Does your state require you to have a surety bond, often called a contractor’s license bond? Do you know the different requirements of each state? As a contractor, it is important that you understand how to obtain your contractor’s bond and why you should bring it.
First of all, what is a contractor’s license bond?
A contractor’s surety is purchased by a contractor as a guarantee to its clients of their compliance with state laws. This provides the customer Section Bonds with a financial guarantee. The details of size, the reasons for a payment, and what other types may be required differ from state to state.
Contractor license bonuses can be similar from state to state; however, there are important differences and requirements that must be understood. For example:
– License bonds are required by the Arizona Registry of Contractors.
– A bond is required to cover damages due to non-compliance with license standards.
– Bonuses vary by size from $ 2,500 to $ 90,000 depending on the type of license and the amount of work a contractor performs.
– Contractors who have done business in Arizona for less than a year must also obtain a sales tax bond.
– License bonuses are required by the California Contractors State Licensing Board (CSLB)
– A bond is required to cover damages caused by violations of the Contractor Licensing Law.
– All contractor license bonds are for $ 12,500
– Responsible Administrative Employees and Responsible Administrative Officers who own less than 10% of the business must obtain a separate bond of $ 12,500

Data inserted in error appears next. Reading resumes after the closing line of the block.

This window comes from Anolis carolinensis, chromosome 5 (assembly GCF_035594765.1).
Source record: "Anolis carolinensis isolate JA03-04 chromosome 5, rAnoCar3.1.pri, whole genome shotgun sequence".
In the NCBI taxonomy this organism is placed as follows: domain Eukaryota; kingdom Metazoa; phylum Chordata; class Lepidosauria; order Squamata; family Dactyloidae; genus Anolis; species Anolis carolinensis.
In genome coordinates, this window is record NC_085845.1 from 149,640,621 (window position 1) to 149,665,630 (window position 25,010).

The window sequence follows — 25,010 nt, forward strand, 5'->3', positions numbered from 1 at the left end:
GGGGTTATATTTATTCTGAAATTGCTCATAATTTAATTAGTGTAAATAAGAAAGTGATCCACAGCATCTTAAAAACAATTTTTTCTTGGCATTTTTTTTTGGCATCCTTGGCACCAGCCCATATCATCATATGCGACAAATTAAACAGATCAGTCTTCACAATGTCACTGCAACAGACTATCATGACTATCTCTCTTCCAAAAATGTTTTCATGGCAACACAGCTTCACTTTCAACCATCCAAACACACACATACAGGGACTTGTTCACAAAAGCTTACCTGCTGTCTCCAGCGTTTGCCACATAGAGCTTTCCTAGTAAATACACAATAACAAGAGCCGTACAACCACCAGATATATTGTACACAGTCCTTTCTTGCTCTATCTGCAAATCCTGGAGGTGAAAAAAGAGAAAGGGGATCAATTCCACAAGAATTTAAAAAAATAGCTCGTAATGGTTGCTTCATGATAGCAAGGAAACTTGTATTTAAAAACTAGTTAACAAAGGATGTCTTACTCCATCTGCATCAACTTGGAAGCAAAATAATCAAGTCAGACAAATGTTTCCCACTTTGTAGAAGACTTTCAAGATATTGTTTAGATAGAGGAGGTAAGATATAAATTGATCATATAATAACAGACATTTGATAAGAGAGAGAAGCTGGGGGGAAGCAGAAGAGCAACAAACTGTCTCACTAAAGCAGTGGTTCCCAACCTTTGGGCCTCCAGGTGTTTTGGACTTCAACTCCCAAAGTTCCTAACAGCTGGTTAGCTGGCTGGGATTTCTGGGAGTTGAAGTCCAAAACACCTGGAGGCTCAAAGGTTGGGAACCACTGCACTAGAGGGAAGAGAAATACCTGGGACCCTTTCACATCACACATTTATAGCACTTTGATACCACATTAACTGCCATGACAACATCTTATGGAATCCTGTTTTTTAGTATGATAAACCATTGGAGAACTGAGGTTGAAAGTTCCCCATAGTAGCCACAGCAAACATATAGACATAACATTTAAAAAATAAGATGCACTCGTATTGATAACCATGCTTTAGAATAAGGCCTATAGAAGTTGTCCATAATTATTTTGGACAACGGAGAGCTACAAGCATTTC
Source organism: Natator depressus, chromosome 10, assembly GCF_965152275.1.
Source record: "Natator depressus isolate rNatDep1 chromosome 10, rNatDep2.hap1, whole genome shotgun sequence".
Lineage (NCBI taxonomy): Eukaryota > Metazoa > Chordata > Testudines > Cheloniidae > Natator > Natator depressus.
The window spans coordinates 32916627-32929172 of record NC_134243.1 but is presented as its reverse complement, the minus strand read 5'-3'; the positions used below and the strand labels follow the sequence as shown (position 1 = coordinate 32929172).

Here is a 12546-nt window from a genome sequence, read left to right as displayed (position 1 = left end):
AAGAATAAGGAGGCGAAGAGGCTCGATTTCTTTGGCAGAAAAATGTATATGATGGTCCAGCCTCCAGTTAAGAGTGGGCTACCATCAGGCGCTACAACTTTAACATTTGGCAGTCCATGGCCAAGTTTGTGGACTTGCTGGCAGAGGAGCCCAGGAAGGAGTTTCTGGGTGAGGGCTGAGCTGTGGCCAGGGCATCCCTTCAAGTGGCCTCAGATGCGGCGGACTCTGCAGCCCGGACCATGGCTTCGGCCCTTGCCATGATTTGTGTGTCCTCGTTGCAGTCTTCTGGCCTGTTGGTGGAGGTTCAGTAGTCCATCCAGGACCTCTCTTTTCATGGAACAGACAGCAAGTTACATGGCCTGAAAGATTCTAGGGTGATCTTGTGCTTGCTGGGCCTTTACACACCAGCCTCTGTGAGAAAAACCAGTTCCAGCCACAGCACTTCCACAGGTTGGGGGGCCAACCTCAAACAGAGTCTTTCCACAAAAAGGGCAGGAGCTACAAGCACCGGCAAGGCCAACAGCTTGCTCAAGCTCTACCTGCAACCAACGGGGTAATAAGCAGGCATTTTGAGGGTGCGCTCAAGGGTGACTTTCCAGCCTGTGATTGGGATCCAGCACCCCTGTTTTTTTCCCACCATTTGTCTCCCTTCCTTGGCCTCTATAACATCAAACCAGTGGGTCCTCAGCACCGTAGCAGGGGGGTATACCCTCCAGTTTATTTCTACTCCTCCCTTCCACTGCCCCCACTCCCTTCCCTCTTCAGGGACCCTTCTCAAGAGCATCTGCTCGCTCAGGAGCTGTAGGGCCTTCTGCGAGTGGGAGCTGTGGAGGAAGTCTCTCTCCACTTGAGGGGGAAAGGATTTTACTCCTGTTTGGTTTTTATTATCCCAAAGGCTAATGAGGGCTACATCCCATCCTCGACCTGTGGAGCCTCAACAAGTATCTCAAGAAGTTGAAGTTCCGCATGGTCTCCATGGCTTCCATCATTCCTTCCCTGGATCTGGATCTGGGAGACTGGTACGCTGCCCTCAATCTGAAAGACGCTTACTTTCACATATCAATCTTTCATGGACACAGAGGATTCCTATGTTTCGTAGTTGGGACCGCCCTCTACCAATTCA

– The CSLB may require a separate Disciplinary Bond for contractors who have been disciplined; the amounts of these vary.
New Mexico –
– License bonds are required by the New Mexico Department of Regulation and Licensing.
– A bond is required to pay the cost of repairing building code violations.
– All contractor license bonds are for $ 10,000
– License bonds are required by the Nevada State Contractors Board (NSCB).
– A bond is required to cover willful and deliberate violations of a construction contract, as well as employees injured by a contractor’s failure to pay wages.
– They vary in size from $ 1,000 to $ 50,000 and are established by the NSCB. Your decision is based on factors such as the type of business, experience, and the monetary limit granted.
– Residential pool and spa contractors must also obtain a consumer protection bond. The amount, also set by the NSCB, ranges from $ 10,000 to $ 400,000
– License bonuses are required by the Oregon Building Contractors Board (CCB) and the Oregon Landscape Contractors Board
– A surety bond is required in case the CCB orders the contractor to pay damages as a result of a final CCB order.
– They range in size from $ 3,000 to $ 75,000 depending on the endorsement classification of your license, as well as the amount of work a contractor performs. Contractors working on public works projects over $ 100,000 must earn a Public Works Bond of $ 30,000.